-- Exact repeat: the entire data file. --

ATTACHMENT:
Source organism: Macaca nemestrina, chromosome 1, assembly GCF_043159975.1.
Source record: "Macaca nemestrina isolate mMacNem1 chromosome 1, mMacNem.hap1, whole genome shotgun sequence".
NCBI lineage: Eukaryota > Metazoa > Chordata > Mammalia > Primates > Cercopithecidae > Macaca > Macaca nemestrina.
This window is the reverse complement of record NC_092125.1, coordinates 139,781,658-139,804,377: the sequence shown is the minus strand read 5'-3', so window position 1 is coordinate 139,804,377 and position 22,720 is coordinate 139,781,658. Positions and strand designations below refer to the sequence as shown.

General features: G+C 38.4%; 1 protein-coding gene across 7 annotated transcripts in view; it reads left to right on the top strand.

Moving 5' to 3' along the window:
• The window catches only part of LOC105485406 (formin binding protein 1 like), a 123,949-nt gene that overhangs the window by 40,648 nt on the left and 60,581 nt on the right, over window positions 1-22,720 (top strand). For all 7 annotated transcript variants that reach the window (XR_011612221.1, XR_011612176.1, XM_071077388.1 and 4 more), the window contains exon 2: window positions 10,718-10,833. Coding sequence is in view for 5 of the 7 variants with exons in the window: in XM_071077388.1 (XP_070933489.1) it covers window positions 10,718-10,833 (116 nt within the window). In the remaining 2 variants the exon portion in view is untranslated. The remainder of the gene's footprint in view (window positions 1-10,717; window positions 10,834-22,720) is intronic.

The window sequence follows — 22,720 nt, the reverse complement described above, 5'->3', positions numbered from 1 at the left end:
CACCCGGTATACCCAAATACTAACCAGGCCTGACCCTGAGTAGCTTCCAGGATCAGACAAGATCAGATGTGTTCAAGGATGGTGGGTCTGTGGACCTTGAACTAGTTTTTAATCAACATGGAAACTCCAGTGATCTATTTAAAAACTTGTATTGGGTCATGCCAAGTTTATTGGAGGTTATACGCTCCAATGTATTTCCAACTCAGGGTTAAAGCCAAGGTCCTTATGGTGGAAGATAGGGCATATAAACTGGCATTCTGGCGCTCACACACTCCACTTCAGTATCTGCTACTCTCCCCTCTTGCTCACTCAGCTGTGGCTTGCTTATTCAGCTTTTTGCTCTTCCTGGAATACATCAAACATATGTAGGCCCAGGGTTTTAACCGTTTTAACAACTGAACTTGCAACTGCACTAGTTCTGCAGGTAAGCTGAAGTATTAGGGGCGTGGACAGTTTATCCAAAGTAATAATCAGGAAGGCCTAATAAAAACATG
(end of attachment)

Source organism: Macaca nemestrina, chromosome 1, assembly GCF_043159975.1.
Source record: "Macaca nemestrina isolate mMacNem1 chromosome 1, mMacNem.hap1, whole genome shotgun sequence".
NCBI lineage: Eukaryota > Metazoa > Chordata > Mammalia > Primates > Cercopithecidae > Macaca > Macaca nemestrina.
This window is the reverse complement of record NC_092125.1, coordinates 139,781,658-139,804,377: the sequence shown is the minus strand read 5'-3', so window position 1 is coordinate 139,804,377 and position 22,720 is coordinate 139,781,658. Positions and strand designations below refer to the sequence as shown.

General features: G+C 38.4%; 1 protein-coding gene across 7 annotated transcripts in view; it reads left to right on the top strand.

Moving 5' to 3' along the window:
• The window catches only part of LOC105485406 (formin binding protein 1 like), a 123,949-nt gene that overhangs the window by 40,648 nt on the left and 60,581 nt on the right, over window positions 1-22,720 (top strand). For all 7 annotated transcript variants that reach the window (XR_011612221.1, XR_011612176.1, XM_071077388.1 and 4 more), the window contains exon 2: window positions 10,718-10,833. Coding sequence is in view for 5 of the 7 variants with exons in the window: in XM_071077388.1 (XP_070933489.1) it covers window positions 10,718-10,833 (116 nt within the window). In the remaining 2 variants the exon portion in view is untranslated. The remainder of the gene's footprint in view (window positions 1-10,717; window positions 10,834-22,720) is intronic.

The window sequence follows — 22,720 nt, the reverse complement described above, 5'->3', positions numbered from 1 at the left end:
CACCCGGTATACCCAAATACTAACCAGGCCTGACCCTGAGTAGCTTCCAGGATCAGACAAGATCAGATGTGTTCAAGGATGGTGGGTCTGTGGACCTTGAACTAGTTTTTAATCAACATGGAAACTCCAGTGATCTATTTAAAAACTTGTATTGGGTCATGCCAAGTTTATTGGAGGTTATACGCTCCAATGTATTTCCAACTCAGGGTTAAAGCCAAGGTCCTTATGGTGGAAGATAGGGCATATAAACTGGCATTCTGGCGCTCACACACTCCACTTCAGTATCTGCTACTCTCCCCTCTTGCTCACTCAGCTGTGGCTTGCTTATTCAGCTTTTTGCTCTTCCTGGAATACATCAAACATATGTAGGCCCAGGGTTTTAACCGTTTTAACAACTGAACTTGCAACTGCACTAGTTCTGCAGGTAAGCTGAAGTATTAGGGGCGTGGACAGTTTATCCAAAGTAATAATCAGGAAGGCCTAATAAAAACATG